Russia Set To Develop Unmanned Surface Vessels Simulation Platform For Commercial Application (via marineinsight.com)
Simulation engines are gathering pace quickly, as graphics and responsiveness improve all the time, making possible training opportunities that promise lower-cost and much enhanced safety.
It's exciting to see such platforms becoming available to support USVs, themselves a rapidly developing technology.
Long-lost Avro Arrow model found at bottom of Lake Ontario (via the Toronto Star)
A Canadian search-and-recovery mission has successfully utilised Synthetic Aperture Sonar to find a flight test model of a Cold War-era supersonic interceptor jet.
The Arrow was a Canadian fighter jet developed in the 1950s that was lauded as a groundbreaking technological achievement before the programme’s controversial cancellation in 1959.
The sonar images were captured using Kraken Sonar's AquaPix Synthetic Aperture Sonar deployed onboard Kraken's ThunderFish Autonomous Underwater Vehicle (AUV). Divers will be sent down on a "reconnaissance mission" soon to try and to assess the jet’s integrity.
It feels like we are just at the very beginning of what might be possible with underwater and surface autonomous vessels utilising new imaging technologies – which are becoming smaller and more stable all the time. Congrats to all at Kraken Sonar and the private funders of the project.
MARINE PROTECTED AREAS
There is much to like in Ambassador Clouder’s recent speech at IMPAC4 in Chile, and in her subsequent statement endorsing the conference’s Call to Action. She is quite right, of course, to comment that, “It is one thing to designate MPAs. It is another to protect and preserve them.”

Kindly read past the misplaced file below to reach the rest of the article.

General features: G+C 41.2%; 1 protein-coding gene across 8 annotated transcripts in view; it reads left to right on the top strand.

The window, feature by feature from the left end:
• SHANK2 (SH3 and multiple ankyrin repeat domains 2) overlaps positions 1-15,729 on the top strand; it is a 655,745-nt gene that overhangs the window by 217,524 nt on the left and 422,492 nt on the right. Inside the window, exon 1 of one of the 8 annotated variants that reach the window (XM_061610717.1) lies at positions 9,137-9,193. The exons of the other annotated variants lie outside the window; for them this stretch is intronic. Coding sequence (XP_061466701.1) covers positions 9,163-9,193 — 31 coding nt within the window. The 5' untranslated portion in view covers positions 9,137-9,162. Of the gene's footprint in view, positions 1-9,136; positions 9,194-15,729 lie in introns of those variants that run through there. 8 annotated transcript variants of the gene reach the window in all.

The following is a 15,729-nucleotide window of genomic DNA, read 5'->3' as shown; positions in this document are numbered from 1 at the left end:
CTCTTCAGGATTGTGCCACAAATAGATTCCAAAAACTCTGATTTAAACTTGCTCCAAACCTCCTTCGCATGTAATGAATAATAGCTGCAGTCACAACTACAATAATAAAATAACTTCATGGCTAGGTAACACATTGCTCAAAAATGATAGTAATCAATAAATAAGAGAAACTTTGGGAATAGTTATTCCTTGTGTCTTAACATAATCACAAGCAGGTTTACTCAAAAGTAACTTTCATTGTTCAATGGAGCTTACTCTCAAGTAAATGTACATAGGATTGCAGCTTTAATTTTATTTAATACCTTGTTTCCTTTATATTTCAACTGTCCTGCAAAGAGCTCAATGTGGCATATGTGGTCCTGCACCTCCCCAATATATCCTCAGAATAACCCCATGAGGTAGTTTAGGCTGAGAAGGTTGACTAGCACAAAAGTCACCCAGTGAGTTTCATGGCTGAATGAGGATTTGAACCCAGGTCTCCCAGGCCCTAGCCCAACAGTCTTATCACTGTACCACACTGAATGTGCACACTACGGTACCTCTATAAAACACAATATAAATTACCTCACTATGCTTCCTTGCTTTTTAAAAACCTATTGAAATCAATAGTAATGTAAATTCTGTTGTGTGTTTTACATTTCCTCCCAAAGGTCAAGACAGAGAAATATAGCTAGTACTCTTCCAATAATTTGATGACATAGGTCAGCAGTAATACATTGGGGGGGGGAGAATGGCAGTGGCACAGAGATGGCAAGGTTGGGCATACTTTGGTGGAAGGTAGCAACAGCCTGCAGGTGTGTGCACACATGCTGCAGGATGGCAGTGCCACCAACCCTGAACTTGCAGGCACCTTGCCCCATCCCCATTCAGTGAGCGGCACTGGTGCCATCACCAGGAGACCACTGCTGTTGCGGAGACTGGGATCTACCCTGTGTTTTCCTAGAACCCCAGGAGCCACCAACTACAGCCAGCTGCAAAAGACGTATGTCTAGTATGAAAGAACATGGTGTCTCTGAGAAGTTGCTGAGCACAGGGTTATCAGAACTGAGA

With the UK’s 14 overseas territories combining to make up the fifth largest marine estate in the world, the problem of MPA governance is as much the UK’s as anyone’s.
Marine technology has to lead the way, so it was pleasing to see the good work of our friends at CEFAS, the MMO, NOC, BGS and the Satellite Applications Catapult (especially the amazing (OceanMind) also being referenced.
How Can Advanced Technologies Combat Illegal Fishing? (via Nasdaq.com)
A nice overview from Prableen Bajpai on an issue very close to our heart.
With the global cost of unlawful fishing reaching up to an eye-watering $23.5 billion annually, the effect on economise – many of them struggling to feed their own populations, never mind seek export growth – the huge problem of Illegal Unreported and Unregulated fishing demands further attention.
We hope to be able to share news of a new NLA UK-led collaborative technology effort on this issue later in the year.
BRICS AND THE BLUE ECONOMY
Blue economy now new growth engine of BRICS cooperation (via en.people.cn)
It can never be repeated enough that the Blue Economy has huge potential to drive and bolster economic growth, not hamper it. This message was broadcast loud and clear by the leadership panel at the recent BRICS Business Forum in Xiamen, southeast China.
Brazil, Russia, India, China and South Africa’s marine economies have been dominated by shipping, fishing, aquaculture, and oil and gas. They now include sectors such as marine chemistry, biomedicine, ocean power, seawater use, marine tourism, ocean engineering and construction. More will follow, often driven by new technological advances, so no wonder the BRICS countries are keen to give this areas such visibility.
That's all for now. More next week. Please comment and share across your networks below.